KEYWORDS: Frege, objectivity, meaning, thought, referent, the value of verity and falsehood.


[1] PhD Student in Western Philosophy/ Shahid Beheshti University.      omidjanbaz@gmail.com

[2] Assistant Professor, Department of Philosophy/ Shahid Beheshti University.

Received: 2014/6/15                              Accepted: 2014/12/6

Knowledge, Value, and Value-laden Knowledge

Mehdi Ghiyathvand[1]

Sayyid Hamid Taleb-zade[2]



In the present article, the effect of value on knowledge has been discussed. This can be challenging in its relationship to “objectivity of knowledge” on the one hand, and in its relationship to the indigenous and/ or religious knowledge. Nevertheless, any progress in this domain is contingent to precisely specifying the meeting points and assumed mutual effect of knowledge and value. The definite question of this article is as follows: “is knowledge value-laden?” The article’s answer to the question has been presented with the following approach: no single prescript can be issued on this subject. It means that the answer would be different from one case to the other, and part of this difference is related to the typology of values.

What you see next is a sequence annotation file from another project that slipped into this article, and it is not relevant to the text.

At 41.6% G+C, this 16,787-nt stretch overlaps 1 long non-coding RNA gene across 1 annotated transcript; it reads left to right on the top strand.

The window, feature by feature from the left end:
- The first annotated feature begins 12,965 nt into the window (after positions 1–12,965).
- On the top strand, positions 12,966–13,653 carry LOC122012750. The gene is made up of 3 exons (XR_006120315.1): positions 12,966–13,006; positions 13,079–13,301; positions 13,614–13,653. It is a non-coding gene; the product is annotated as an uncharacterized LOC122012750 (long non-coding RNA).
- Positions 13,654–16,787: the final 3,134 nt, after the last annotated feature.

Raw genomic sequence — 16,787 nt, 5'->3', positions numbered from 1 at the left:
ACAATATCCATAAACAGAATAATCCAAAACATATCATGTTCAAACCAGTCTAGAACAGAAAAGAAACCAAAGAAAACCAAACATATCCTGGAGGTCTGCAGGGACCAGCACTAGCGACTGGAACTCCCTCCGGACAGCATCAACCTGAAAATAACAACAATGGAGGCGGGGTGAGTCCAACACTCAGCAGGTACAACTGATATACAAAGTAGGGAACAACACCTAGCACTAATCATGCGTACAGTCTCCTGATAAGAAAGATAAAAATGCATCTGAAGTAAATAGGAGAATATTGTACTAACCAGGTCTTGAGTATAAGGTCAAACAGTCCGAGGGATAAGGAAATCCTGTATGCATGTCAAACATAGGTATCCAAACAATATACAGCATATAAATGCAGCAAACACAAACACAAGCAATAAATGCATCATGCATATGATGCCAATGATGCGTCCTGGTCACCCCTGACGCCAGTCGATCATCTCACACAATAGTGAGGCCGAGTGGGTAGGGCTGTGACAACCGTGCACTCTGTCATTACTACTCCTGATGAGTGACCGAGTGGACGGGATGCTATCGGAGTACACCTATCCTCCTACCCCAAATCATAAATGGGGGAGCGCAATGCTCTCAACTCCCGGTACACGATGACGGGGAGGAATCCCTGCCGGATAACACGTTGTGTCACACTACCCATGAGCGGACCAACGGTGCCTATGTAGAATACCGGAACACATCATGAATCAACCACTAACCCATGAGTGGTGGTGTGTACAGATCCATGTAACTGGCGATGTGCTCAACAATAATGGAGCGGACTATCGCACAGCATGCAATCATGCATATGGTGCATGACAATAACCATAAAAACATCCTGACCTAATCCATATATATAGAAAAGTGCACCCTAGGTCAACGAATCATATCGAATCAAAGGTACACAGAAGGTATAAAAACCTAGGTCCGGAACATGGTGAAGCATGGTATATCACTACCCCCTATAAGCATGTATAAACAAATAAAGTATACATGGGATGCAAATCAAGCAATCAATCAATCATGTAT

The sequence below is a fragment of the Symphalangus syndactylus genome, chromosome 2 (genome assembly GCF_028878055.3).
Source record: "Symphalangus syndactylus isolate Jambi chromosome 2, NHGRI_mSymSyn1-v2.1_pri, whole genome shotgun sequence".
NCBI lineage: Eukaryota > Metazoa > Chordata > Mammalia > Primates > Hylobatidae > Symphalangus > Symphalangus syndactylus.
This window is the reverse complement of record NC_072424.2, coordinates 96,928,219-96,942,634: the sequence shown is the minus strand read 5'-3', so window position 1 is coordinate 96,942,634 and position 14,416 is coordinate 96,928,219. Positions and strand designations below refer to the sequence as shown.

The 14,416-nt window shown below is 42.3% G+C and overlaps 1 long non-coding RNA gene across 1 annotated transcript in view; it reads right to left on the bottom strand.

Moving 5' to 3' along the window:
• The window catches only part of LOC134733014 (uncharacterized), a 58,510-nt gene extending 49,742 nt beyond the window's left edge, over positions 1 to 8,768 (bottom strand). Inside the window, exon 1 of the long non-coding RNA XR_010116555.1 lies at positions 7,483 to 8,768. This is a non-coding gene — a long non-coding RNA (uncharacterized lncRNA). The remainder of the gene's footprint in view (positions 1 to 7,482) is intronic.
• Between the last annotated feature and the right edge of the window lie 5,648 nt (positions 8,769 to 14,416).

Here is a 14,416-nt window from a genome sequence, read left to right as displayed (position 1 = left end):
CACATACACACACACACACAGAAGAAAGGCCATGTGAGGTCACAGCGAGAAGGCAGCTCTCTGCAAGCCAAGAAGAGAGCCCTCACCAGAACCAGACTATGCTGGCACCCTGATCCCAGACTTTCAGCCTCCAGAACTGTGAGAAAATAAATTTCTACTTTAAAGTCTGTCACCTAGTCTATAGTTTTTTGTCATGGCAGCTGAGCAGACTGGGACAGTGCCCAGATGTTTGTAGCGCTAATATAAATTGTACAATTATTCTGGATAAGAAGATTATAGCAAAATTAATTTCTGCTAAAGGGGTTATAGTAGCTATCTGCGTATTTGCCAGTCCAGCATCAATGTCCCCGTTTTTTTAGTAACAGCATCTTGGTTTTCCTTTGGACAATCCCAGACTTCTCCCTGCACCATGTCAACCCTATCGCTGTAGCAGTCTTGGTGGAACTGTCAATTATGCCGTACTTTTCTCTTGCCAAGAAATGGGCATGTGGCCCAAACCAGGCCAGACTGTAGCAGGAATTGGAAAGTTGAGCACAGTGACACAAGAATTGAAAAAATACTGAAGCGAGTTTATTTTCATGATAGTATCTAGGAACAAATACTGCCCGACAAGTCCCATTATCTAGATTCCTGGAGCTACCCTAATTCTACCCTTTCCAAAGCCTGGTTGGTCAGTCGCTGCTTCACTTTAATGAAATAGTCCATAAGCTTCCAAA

KEY WORDS: value-laden knowledge, independence of knowledge from value, epistemic and non-epistemic values, objectivity


[1] PhD Student of Philosophy/ Tehran University.                  mahdi.ghiasvand@gmail.com

[2] Associate Professor in Department of Philosophy/ Tehran University.  talebzade@ut.ac.ir

Received: 2014/2/4                                Accepted: 2014/9/1